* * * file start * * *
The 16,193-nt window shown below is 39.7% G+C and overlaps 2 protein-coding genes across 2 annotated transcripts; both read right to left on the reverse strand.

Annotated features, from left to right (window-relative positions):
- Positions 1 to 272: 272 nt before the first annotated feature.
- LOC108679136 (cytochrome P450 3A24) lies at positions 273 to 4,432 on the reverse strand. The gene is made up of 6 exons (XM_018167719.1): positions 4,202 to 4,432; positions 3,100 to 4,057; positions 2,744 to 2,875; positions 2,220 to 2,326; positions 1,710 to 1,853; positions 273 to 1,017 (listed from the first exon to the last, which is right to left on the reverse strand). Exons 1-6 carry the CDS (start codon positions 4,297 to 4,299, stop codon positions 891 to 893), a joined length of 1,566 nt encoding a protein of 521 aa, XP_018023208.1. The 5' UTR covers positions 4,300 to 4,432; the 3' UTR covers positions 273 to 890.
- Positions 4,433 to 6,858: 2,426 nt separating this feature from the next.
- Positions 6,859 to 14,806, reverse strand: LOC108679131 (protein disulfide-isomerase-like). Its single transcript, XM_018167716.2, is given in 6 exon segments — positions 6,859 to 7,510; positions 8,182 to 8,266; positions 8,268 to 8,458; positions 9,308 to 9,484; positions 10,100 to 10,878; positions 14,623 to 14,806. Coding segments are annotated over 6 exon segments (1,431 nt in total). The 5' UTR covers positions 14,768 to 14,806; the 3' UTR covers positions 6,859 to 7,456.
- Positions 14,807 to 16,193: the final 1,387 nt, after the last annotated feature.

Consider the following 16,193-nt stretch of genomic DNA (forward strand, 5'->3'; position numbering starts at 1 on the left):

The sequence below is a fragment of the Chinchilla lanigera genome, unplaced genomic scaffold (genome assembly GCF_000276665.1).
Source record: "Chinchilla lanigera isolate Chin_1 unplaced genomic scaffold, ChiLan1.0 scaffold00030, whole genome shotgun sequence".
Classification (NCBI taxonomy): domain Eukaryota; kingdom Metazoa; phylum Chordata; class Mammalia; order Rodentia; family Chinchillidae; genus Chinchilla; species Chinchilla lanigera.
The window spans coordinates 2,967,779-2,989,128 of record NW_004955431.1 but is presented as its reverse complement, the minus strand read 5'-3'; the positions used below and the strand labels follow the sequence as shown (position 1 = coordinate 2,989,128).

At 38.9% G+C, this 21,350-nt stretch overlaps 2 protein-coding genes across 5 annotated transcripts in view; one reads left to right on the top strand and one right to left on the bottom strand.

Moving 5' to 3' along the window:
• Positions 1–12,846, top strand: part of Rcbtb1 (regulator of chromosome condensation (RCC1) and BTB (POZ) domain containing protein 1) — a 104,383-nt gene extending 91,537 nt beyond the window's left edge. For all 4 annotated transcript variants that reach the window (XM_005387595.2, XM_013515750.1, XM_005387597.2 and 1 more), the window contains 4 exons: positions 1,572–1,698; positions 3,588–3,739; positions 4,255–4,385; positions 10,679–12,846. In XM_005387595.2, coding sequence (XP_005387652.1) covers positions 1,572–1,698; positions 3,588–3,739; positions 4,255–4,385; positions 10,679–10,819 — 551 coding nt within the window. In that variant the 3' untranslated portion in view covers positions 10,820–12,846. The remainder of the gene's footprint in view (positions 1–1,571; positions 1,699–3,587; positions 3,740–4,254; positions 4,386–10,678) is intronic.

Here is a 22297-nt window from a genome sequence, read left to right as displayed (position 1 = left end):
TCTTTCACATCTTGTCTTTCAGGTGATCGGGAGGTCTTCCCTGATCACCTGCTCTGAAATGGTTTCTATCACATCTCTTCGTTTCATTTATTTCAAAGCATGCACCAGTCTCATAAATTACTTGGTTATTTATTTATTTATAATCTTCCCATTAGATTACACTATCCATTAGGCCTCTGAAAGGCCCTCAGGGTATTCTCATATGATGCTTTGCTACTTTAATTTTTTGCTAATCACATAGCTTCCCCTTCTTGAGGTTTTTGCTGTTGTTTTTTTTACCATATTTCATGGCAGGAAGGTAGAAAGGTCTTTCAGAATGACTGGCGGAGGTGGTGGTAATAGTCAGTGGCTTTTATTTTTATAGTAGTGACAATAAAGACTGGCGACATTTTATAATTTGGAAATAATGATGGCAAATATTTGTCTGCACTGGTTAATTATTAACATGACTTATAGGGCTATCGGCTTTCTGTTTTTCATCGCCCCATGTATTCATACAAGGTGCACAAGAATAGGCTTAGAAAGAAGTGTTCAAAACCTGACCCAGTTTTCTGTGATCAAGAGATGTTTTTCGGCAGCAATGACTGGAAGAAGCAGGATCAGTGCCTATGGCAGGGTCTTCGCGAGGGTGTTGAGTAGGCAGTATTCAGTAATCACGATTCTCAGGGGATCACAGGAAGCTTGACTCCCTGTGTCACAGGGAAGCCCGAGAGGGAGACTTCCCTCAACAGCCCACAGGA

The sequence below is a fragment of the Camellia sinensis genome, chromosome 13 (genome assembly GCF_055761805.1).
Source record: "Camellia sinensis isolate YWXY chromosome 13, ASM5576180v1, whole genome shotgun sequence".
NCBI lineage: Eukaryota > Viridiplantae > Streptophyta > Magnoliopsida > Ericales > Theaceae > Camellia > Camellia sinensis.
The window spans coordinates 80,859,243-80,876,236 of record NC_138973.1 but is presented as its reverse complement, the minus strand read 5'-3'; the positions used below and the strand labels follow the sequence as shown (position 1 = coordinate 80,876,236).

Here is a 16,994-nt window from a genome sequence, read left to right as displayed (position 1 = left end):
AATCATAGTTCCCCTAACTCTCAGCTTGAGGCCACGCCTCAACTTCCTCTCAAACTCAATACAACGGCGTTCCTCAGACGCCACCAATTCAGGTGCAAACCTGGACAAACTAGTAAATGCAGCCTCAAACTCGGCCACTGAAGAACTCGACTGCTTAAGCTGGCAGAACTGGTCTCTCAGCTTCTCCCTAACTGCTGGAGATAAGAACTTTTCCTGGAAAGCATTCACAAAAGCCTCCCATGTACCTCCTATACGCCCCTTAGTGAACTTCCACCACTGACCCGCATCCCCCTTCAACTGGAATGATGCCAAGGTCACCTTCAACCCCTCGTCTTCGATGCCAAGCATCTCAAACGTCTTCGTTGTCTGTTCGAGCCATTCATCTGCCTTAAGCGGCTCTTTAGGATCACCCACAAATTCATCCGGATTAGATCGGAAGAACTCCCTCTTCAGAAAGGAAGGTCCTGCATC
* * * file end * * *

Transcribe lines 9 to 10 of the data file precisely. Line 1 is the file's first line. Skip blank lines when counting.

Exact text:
The sequence below is a fragment of the Chinchilla lanigera genome, unplaced genomic scaffold (genome assembly GCF_000276665.1).
Source record: "Chinchilla lanigera isolate Chin_1 unplaced genomic scaffold, ChiLan1.0 scaffold00030, whole genome shotgun sequence".